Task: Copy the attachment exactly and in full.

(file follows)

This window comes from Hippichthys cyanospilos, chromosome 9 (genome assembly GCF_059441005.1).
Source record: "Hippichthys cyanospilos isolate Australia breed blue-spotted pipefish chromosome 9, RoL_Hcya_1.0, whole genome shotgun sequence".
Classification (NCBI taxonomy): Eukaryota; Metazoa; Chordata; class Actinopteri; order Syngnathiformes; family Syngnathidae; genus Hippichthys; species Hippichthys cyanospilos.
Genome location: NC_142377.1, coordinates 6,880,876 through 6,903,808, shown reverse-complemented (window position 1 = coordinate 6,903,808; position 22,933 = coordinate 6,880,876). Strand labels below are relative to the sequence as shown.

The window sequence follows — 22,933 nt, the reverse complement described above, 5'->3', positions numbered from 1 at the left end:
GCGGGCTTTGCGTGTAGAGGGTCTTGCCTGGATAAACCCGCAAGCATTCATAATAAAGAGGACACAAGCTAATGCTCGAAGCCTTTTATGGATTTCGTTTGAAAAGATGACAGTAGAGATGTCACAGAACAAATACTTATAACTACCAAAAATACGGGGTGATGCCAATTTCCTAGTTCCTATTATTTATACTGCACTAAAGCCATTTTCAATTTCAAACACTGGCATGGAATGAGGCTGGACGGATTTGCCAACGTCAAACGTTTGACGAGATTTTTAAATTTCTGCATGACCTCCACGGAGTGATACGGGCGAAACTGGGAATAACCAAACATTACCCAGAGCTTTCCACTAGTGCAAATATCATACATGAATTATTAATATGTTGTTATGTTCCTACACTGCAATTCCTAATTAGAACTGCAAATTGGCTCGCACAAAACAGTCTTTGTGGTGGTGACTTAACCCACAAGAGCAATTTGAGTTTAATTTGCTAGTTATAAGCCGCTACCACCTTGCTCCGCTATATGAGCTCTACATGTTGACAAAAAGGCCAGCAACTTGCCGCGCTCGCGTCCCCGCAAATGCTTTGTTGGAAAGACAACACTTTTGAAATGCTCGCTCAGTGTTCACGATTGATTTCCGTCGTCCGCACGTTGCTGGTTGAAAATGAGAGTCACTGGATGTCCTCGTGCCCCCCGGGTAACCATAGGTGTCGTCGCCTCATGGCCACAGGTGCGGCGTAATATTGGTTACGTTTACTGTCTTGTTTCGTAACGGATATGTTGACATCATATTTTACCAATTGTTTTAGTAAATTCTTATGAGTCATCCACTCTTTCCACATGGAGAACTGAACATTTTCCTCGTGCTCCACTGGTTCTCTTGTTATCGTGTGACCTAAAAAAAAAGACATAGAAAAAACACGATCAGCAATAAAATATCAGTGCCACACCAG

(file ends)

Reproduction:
This window comes from Hippichthys cyanospilos, chromosome 9 (genome assembly GCF_059441005.1).
Source record: "Hippichthys cyanospilos isolate Australia breed blue-spotted pipefish chromosome 9, RoL_Hcya_1.0, whole genome shotgun sequence".
Classification (NCBI taxonomy): Eukaryota; Metazoa; Chordata; class Actinopteri; order Syngnathiformes; family Syngnathidae; genus Hippichthys; species Hippichthys cyanospilos.
Genome location: NC_142377.1, coordinates 6,880,876 through 6,903,808, shown reverse-complemented (window position 1 = coordinate 6,903,808; position 22,933 = coordinate 6,880,876). Strand labels below are relative to the sequence as shown.

The window sequence follows — 22,933 nt, the reverse complement described above, 5'->3', positions numbered from 1 at the left end:
GCGGGCTTTGCGTGTAGAGGGTCTTGCCTGGATAAACCCGCAAGCATTCATAATAAAGAGGACACAAGCTAATGCTCGAAGCCTTTTATGGATTTCGTTTGAAAAGATGACAGTAGAGATGTCACAGAACAAATACTTATAACTACCAAAAATACGGGGTGATGCCAATTTCCTAGTTCCTATTATTTATACTGCACTAAAGCCATTTTCAATTTCAAACACTGGCATGGAATGAGGCTGGACGGATTTGCCAACGTCAAACGTTTGACGAGATTTTTAAATTTCTGCATGACCTCCACGGAGTGATACGGGCGAAACTGGGAATAACCAAACATTACCCAGAGCTTTCCACTAGTGCAAATATCATACATGAATTATTAATATGTTGTTATGTTCCTACACTGCAATTCCTAATTAGAACTGCAAATTGGCTCGCACAAAACAGTCTTTGTGGTGGTGACTTAACCCACAAGAGCAATTTGAGTTTAATTTGCTAGTTATAAGCCGCTACCACCTTGCTCCGCTATATGAGCTCTACATGTTGACAAAAAGGCCAGCAACTTGCCGCGCTCGCGTCCCCGCAAATGCTTTGTTGGAAAGACAACACTTTTGAAATGCTCGCTCAGTGTTCACGATTGATTTCCGTCGTCCGCACGTTGCTGGTTGAAAATGAGAGTCACTGGATGTCCTCGTGCCCCCCGGGTAACCATAGGTGTCGTCGCCTCATGGCCACAGGTGCGGCGTAATATTGGTTACGTTTACTGTCTTGTTTCGTAACGGATATGTTGACATCATATTTTACCAATTGTTTTAGTAAATTCTTATGAGTCATCCACTCTTTCCACATGGAGAACTGAACATTTTCCTCGTGCTCCACTGGTTCTCTTGTTATCGTGTGACCTAAAAAAAAAGACATAGAAAAAACACGATCAGCAATAAAATATCAGTGCCACACCAG